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Calif. budget solution: Increase spending and taxes

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Michael Bastasch Contributor
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California Gov Jerry Brown revealed his revised plan Monday to close the state’s $16 billion budget deficit by slashing $8.3 billion in government spending and imposing temporary tax increases. His new proposal increases cuts $4.1 billion from the January proposal.

Brown also proposed a 16 percent increase in funding for education, subject to voter approval, and funding for local governments implementing public safety realignments. The proposal would also create a permanent funding structure to give those local governments a reliable funding source in the future.

Brown plans to put an initiative on the November ballot to increase money for schools and give constitutional protection for public safety funding. The initiative will increase income taxes for top earners by three percent for seven years and increase the sales tax by one quarter of one percent for four years.

“We can’t balance the budget with cuts alone; that would just further undermine our public or schools,” Brown said in a press release. “The budget I am proposing will boost funding for education, protect public safety and prevent an even deeper round of trigger cuts.”

If the measure is not approved by voters in November, an additional $6 billion in spending cuts will go into effect on January 1.

Some other savings include $125 million from freezing the construction of state courts and requiring increased retirement contributions from state court employees. Also, Brown’s new budget presumes the state will make $1.5 billion off of Facebook’s IPO by the end of fiscal year 2013.

The budget gap grew since January’s proposal because Brown overestimated tax revenues by $4.3 billion and $1.7 billion of cuts were blocked by the federal government and the courts.

Despite Brown’s willingness to cut government programs, state spending would still rise under his proposal to $91.4 billion in general fund spending, a $5 billion increase over 2011-12 spending, drawing the ire of Republicans in the state assembly.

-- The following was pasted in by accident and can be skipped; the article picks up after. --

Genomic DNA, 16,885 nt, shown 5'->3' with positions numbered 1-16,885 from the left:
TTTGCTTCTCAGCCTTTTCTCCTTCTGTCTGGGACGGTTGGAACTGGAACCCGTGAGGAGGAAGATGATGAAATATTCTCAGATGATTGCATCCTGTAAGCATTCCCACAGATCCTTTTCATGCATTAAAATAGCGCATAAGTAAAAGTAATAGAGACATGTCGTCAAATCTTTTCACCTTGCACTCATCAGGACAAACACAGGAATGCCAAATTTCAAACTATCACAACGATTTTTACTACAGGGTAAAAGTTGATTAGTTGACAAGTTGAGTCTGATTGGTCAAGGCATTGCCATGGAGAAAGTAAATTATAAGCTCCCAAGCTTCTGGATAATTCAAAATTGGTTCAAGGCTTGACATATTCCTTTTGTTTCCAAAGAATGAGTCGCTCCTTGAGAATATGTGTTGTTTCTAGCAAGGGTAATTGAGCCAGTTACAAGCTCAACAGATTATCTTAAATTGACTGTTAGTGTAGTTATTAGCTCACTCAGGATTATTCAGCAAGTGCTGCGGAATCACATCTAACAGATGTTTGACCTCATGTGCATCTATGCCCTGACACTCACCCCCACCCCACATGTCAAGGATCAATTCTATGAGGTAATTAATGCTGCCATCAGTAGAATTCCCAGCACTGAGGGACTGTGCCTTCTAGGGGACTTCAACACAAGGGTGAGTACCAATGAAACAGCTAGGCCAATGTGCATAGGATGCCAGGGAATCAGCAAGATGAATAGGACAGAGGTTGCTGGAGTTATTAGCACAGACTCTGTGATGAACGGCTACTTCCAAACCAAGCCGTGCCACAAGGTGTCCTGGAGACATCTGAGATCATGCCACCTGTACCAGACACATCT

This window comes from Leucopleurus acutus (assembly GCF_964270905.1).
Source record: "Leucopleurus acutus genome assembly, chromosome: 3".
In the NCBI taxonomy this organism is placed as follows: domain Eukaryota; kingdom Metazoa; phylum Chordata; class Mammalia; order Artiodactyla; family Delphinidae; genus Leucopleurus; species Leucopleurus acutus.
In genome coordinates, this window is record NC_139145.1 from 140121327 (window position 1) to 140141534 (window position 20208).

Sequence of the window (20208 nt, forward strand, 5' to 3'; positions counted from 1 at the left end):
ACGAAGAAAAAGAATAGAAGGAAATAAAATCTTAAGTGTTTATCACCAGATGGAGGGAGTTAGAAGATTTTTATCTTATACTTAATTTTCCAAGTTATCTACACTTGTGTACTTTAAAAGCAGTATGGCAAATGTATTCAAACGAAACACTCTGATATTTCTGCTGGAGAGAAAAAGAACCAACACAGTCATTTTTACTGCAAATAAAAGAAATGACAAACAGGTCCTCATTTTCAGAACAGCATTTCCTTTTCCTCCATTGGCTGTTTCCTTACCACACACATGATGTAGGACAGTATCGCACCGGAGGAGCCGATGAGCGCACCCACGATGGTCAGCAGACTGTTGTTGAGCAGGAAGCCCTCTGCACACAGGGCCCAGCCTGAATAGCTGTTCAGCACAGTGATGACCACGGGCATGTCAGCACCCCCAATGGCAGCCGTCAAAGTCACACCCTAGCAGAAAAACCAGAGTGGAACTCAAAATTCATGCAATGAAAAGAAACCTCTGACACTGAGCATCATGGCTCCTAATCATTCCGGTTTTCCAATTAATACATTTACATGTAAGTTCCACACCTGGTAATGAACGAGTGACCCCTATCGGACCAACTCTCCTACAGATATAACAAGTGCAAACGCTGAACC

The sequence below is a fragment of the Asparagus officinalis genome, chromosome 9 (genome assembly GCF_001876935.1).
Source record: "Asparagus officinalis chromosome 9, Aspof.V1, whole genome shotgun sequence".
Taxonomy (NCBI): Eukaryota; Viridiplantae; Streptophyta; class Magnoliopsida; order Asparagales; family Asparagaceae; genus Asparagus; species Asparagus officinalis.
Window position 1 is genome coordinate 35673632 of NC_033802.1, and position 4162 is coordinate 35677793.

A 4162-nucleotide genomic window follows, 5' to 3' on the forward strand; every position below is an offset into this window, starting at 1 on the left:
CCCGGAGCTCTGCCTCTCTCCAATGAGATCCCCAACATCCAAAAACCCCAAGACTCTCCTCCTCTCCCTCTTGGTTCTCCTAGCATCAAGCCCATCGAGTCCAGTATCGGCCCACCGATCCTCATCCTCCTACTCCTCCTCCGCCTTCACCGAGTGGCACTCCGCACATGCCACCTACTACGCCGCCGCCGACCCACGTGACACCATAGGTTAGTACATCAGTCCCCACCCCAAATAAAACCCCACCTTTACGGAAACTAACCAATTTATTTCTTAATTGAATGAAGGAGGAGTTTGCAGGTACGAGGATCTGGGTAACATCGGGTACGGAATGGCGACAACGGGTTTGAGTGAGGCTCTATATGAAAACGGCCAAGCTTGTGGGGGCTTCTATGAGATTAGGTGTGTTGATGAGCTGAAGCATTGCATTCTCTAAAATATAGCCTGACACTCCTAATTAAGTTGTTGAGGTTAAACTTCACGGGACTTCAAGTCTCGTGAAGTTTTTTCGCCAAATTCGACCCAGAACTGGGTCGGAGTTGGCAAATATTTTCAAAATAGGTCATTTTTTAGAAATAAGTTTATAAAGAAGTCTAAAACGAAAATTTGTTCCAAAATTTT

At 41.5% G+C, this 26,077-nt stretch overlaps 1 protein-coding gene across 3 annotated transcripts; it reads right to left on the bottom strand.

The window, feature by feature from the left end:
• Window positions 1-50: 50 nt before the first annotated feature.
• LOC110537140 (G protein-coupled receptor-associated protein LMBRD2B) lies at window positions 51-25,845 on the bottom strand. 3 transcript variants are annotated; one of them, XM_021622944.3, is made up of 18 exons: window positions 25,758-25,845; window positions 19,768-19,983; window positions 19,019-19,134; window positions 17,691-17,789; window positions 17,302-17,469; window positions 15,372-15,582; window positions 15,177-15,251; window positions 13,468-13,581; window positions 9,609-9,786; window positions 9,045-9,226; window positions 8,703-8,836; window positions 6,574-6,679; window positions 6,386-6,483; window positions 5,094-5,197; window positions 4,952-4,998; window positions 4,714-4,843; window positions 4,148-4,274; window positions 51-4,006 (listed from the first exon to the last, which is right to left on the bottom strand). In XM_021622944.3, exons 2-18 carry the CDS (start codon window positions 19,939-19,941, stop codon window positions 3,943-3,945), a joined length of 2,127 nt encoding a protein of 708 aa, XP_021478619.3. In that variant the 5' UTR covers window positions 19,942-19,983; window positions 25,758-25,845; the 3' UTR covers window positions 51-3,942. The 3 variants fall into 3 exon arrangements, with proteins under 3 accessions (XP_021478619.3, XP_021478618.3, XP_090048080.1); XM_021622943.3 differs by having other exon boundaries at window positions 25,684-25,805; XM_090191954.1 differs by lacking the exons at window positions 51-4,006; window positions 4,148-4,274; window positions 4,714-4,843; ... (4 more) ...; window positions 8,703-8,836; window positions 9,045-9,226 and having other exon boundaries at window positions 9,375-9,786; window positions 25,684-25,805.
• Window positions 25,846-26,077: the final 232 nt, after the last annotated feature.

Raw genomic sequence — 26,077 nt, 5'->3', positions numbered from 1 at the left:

“The bigger problem is that the imaginary money the majority party counted on in last year’s sham of a budget never materialized, and they have refused to cut big government. This year alone, they have rejected billions in reductions proposed by the Governor of their own party,” Assembly Republican Leader Connie Conway said in a press release.

State Republican leaders have even taken to touring the state to fight tax increases and out of control spending.

“Taxing more is not solving the problem.” Conway told KMJ Morning News. “To bill these taxes as protecting public safety and schools, nothing could be further from the truth.”

California Republican Party Chairman Tom Del Beccaro said, “California will continue to face chronic budget deficits because so many people remain out of work; the conversation about revenues should always begin with how to restore jobs. So many people are wondering when Brown will offer plans to make California competitive, so that business will return to this state and bring jobs with them.”

June 15 is the deadline for legislative approval of the budget, with tough choices still looming in the future.

“My proposal is modest, fair and temporary,” said Brown. “It won’t solve all of the state’s problems, but it will help dig us out of a deep hole and protect our schools until the recovery is complete.”

“Young families are leaving California.” said Conway. “They have to have a place to work, they want to take care of their family, and unfortunately for California, these are great productive people, they’ve decided their dream no longer is here in California, and that to me is really sad.”

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